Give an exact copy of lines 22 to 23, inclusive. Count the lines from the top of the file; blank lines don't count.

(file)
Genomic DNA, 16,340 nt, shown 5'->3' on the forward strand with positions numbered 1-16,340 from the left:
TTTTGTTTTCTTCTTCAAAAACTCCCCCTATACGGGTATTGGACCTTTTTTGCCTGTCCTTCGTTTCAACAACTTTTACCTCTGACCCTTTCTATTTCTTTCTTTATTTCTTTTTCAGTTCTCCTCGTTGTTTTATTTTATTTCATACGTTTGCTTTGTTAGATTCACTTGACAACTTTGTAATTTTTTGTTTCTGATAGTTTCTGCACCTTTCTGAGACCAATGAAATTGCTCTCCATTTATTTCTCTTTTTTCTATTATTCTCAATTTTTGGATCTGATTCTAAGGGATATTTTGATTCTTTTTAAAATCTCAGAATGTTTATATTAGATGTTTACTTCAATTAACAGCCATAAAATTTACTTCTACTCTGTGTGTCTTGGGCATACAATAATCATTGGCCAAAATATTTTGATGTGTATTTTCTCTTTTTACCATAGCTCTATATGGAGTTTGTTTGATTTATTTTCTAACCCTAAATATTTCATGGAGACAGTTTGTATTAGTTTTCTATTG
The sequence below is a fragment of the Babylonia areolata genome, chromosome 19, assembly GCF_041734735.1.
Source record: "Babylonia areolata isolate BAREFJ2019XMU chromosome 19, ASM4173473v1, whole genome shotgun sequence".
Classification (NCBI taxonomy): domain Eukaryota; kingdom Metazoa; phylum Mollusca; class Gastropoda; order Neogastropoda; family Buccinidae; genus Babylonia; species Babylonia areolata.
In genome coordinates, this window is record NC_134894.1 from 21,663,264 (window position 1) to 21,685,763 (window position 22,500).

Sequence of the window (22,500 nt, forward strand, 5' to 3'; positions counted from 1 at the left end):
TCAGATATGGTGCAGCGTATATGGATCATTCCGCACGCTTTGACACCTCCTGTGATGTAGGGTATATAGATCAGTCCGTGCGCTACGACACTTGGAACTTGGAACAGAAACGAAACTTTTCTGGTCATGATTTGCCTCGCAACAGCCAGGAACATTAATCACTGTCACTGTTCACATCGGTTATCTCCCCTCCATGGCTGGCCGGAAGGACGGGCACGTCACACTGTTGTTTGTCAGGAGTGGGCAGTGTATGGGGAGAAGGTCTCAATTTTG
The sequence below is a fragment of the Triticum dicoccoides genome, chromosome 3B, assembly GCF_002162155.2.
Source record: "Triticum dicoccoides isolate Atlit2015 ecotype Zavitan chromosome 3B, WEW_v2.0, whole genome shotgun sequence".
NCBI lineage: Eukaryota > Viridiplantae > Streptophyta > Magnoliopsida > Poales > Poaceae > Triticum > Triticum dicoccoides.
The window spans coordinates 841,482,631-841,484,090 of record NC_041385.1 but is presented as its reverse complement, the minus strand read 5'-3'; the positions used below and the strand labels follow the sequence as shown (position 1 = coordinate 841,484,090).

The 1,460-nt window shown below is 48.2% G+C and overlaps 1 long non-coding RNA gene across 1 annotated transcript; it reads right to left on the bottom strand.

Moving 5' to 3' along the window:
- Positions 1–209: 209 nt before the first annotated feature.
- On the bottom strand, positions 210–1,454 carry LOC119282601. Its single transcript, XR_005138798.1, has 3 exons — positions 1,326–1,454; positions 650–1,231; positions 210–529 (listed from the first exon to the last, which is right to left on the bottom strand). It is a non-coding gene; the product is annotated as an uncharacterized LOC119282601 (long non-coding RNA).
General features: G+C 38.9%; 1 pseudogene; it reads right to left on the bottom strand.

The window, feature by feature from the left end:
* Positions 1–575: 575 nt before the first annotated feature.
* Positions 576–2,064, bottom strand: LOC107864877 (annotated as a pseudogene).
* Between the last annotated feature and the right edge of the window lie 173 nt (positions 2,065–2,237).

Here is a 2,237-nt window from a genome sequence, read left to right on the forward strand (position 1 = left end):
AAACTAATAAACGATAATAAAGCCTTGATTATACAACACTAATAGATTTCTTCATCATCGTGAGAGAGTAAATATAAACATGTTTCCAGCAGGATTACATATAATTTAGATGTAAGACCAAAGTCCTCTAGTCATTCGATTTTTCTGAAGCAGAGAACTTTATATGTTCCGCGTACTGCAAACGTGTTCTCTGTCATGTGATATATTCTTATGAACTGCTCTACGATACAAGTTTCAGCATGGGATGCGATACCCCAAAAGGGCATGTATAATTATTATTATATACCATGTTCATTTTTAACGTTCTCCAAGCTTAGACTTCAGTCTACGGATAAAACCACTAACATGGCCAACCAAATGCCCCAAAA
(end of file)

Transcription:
Here is a 2,237-nt window from a genome sequence, read left to right on the forward strand (position 1 = left end):
AAACTAATAAACGATAATAAAGCCTTGATTATACAACACTAATAGATTTCTTCATCATCGTGAGAGAGTAAATATAAACATGTTTCCAGCAGGATTACATATAATTTAGATGTAAGACCAAAGTCCTCTAGTCATTCGATTTTTCTGAAGCAGAGAACTTTATATGTTCCGCGTACTGCAAACGTGTTCTCTGTCATGTGATATATTCTTATGAACTGCTCTACGATACAAGTTTCAGCATGGGATGCGATACCCCAAAAGGGCATGTATAATTATTATTATATACCATGTTCATTTTTAACGTTCTCCAAGCTTAGACTTCAGTCTACGGATAAAACCACTAACATGGCCAACCAAATGCCCCAAAA